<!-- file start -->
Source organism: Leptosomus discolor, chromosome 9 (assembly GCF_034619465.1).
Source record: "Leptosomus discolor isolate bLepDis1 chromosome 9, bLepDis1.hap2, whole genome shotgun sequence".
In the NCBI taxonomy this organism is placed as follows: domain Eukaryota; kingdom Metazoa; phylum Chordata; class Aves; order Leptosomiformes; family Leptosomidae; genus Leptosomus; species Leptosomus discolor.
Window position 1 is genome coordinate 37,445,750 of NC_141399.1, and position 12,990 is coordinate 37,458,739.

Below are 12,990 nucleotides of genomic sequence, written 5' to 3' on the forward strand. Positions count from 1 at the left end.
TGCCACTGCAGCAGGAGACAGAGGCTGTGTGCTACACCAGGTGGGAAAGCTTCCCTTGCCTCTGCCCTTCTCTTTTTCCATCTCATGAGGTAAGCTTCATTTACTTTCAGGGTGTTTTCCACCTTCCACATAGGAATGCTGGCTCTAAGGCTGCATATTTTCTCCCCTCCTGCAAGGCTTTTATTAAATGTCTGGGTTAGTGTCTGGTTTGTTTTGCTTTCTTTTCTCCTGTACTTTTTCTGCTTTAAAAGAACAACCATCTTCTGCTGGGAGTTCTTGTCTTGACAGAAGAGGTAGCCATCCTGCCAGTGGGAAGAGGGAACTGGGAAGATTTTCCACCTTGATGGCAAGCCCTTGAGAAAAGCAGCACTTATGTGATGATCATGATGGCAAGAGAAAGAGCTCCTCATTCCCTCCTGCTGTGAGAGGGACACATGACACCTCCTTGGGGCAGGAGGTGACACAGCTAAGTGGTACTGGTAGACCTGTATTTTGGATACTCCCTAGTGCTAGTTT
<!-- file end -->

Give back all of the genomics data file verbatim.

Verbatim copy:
Source organism: Leptosomus discolor, chromosome 9 (assembly GCF_034619465.1).
Source record: "Leptosomus discolor isolate bLepDis1 chromosome 9, bLepDis1.hap2, whole genome shotgun sequence".
In the NCBI taxonomy this organism is placed as follows: domain Eukaryota; kingdom Metazoa; phylum Chordata; class Aves; order Leptosomiformes; family Leptosomidae; genus Leptosomus; species Leptosomus discolor.
Window position 1 is genome coordinate 37,445,750 of NC_141399.1, and position 12,990 is coordinate 37,458,739.

Below are 12,990 nucleotides of genomic sequence, written 5' to 3' on the forward strand. Positions count from 1 at the left end.
TGCCACTGCAGCAGGAGACAGAGGCTGTGTGCTACACCAGGTGGGAAAGCTTCCCTTGCCTCTGCCCTTCTCTTTTTCCATCTCATGAGGTAAGCTTCATTTACTTTCAGGGTGTTTTCCACCTTCCACATAGGAATGCTGGCTCTAAGGCTGCATATTTTCTCCCCTCCTGCAAGGCTTTTATTAAATGTCTGGGTTAGTGTCTGGTTTGTTTTGCTTTCTTTTCTCCTGTACTTTTTCTGCTTTAAAAGAACAACCATCTTCTGCTGGGAGTTCTTGTCTTGACAGAAGAGGTAGCCATCCTGCCAGTGGGAAGAGGGAACTGGGAAGATTTTCCACCTTGATGGCAAGCCCTTGAGAAAAGCAGCACTTATGTGATGATCATGATGGCAAGAGAAAGAGCTCCTCATTCCCTCCTGCTGTGAGAGGGACACATGACACCTCCTTGGGGCAGGAGGTGACACAGCTAAGTGGTACTGGTAGACCTGTATTTTGGATACTCCCTAGTGCTAGTTT